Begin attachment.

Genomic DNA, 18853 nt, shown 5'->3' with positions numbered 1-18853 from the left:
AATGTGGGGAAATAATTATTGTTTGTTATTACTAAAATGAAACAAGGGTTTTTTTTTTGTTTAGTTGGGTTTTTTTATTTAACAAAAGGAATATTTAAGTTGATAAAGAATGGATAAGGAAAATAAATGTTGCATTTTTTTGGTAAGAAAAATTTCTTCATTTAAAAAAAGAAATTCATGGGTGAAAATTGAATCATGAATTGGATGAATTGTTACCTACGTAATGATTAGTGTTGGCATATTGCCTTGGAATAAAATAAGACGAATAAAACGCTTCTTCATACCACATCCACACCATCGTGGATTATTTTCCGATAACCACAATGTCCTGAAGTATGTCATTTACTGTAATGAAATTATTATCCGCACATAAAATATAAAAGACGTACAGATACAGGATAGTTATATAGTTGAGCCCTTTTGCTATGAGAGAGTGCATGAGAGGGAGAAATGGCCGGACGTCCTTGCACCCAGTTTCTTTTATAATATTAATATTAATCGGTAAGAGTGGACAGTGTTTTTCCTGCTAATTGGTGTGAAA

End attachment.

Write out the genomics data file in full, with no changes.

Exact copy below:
Genomic DNA, 18853 nt, shown 5'->3' with positions numbered 1-18853 from the left:
AATGTGGGGAAATAATTATTGTTTGTTATTACTAAAATGAAACAAGGGTTTTTTTTTTGTTTAGTTGGGTTTTTTTATTTAACAAAAGGAATATTTAAGTTGATAAAGAATGGATAAGGAAAATAAATGTTGCATTTTTTTGGTAAGAAAAATTTCTTCATTTAAAAAAAGAAATTCATGGGTGAAAATTGAATCATGAATTGGATGAATTGTTACCTACGTAATGATTAGTGTTGGCATATTGCCTTGGAATAAAATAAGACGAATAAAACGCTTCTTCATACCACATCCACACCATCGTGGATTATTTTCCGATAACCACAATGTCCTGAAGTATGTCATTTACTGTAATGAAATTATTATCCGCACATAAAATATAAAAGACGTACAGATACAGGATAGTTATATAGTTGAGCCCTTTTGCTATGAGAGAGTGCATGAGAGGGAGAAATGGCCGGACGTCCTTGCACCCAGTTTCTTTTATAATATTAATATTAATCGGTAAGAGTGGACAGTGTTTTTCCTGCTAATTGGTGTGAAA